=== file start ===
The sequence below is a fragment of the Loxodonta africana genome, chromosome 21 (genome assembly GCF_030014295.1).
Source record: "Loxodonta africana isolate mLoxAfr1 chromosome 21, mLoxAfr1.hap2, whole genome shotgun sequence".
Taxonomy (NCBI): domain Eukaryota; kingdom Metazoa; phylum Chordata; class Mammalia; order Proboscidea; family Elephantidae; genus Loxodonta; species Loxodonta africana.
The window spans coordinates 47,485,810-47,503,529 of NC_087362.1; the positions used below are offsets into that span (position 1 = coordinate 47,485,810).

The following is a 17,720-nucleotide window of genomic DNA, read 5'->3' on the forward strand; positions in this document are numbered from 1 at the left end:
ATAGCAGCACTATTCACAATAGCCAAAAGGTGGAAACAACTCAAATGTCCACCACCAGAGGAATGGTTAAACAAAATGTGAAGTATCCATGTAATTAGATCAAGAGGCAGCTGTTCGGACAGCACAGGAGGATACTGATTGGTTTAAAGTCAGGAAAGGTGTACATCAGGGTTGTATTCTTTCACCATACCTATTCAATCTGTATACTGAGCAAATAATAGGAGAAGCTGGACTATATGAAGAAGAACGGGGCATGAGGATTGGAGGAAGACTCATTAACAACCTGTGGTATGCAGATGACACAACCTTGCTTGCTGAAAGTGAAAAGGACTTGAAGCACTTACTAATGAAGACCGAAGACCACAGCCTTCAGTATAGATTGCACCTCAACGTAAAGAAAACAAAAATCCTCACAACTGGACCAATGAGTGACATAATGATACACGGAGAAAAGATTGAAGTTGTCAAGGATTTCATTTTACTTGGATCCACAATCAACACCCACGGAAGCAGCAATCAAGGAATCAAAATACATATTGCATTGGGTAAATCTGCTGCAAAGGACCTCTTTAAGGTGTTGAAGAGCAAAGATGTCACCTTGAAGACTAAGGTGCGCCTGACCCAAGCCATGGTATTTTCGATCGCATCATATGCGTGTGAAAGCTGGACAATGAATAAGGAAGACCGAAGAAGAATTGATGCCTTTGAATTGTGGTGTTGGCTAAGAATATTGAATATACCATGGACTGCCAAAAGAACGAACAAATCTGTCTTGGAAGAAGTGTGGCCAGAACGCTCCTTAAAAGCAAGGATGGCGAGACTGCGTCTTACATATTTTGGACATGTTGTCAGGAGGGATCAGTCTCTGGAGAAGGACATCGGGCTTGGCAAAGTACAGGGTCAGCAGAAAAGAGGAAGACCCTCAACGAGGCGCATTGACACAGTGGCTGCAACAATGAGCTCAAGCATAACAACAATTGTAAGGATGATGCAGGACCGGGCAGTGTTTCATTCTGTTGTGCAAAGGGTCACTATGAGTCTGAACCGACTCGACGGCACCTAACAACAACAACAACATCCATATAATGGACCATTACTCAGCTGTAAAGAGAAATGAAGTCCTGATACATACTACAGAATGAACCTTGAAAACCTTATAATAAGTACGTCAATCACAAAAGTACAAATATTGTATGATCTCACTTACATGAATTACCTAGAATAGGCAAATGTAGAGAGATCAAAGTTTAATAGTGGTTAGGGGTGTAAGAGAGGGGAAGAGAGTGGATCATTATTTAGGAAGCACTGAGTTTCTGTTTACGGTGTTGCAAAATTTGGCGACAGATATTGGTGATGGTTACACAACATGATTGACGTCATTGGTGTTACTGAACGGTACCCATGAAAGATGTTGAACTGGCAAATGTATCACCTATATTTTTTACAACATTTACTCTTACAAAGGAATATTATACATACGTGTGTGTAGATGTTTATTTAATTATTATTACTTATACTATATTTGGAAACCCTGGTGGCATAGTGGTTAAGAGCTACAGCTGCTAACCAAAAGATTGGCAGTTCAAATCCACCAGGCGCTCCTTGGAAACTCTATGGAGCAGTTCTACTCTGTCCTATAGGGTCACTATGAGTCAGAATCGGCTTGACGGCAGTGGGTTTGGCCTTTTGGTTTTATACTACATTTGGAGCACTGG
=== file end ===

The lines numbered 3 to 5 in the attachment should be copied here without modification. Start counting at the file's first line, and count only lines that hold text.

Taxonomy (NCBI): domain Eukaryota; kingdom Metazoa; phylum Chordata; class Mammalia; order Proboscidea; family Elephantidae; genus Loxodonta; species Loxodonta africana.
The window spans coordinates 47,485,810-47,503,529 of NC_087362.1; the positions used below are offsets into that span (position 1 = coordinate 47,485,810).

The following is a 17,720-nucleotide window of genomic DNA, read 5'->3' on the forward strand; positions in this document are numbered from 1 at the left end: